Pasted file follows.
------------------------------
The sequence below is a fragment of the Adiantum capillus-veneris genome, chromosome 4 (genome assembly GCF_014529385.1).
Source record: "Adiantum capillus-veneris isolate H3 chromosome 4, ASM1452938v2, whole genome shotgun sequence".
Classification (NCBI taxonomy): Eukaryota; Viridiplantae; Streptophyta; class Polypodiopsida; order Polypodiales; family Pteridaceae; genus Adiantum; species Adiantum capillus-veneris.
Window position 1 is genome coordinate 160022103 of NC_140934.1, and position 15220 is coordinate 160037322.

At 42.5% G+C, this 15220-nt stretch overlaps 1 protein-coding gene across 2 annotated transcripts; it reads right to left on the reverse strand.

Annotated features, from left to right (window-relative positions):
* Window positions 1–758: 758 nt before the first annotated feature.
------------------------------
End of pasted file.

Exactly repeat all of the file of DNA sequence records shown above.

The sequence below is a fragment of the Adiantum capillus-veneris genome, chromosome 4 (genome assembly GCF_014529385.1).
Source record: "Adiantum capillus-veneris isolate H3 chromosome 4, ASM1452938v2, whole genome shotgun sequence".
Classification (NCBI taxonomy): Eukaryota; Viridiplantae; Streptophyta; class Polypodiopsida; order Polypodiales; family Pteridaceae; genus Adiantum; species Adiantum capillus-veneris.
Window position 1 is genome coordinate 160022103 of NC_140934.1, and position 15220 is coordinate 160037322.

At 42.5% G+C, this 15220-nt stretch overlaps 1 protein-coding gene across 2 annotated transcripts; it reads right to left on the reverse strand.

Annotated features, from left to right (window-relative positions):
* Window positions 1–758: 758 nt before the first annotated feature.